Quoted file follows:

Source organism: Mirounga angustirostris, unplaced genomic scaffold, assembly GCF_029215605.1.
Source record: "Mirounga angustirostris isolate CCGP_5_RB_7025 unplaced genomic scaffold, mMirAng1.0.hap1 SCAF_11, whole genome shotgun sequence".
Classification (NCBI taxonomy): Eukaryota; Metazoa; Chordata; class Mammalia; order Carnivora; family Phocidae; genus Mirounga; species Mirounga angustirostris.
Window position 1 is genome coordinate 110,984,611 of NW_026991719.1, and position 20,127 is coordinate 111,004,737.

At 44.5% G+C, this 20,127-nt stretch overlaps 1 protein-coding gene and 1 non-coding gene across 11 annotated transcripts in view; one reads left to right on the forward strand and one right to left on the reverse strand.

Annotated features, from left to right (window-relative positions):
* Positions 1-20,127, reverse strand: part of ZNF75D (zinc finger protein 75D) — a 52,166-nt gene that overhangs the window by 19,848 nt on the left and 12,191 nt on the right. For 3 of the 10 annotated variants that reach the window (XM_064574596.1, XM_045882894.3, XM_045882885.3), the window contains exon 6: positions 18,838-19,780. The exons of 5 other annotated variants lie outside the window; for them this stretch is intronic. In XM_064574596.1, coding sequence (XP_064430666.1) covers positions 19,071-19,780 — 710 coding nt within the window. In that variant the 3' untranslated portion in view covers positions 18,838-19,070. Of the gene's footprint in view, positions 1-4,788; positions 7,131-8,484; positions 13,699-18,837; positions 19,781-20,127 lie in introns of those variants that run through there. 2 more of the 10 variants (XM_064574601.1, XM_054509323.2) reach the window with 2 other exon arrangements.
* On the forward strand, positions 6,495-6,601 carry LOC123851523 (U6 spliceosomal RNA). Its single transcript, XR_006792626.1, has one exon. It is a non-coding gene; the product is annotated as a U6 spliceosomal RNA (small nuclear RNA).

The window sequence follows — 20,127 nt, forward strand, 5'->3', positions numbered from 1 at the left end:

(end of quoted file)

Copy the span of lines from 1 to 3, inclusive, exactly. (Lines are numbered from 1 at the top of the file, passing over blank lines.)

Source organism: Mirounga angustirostris, unplaced genomic scaffold, assembly GCF_029215605.1.
Source record: "Mirounga angustirostris isolate CCGP_5_RB_7025 unplaced genomic scaffold, mMirAng1.0.hap1 SCAF_11, whole genome shotgun sequence".
Classification (NCBI taxonomy): Eukaryota; Metazoa; Chordata; class Mammalia; order Carnivora; family Phocidae; genus Mirounga; species Mirounga angustirostris.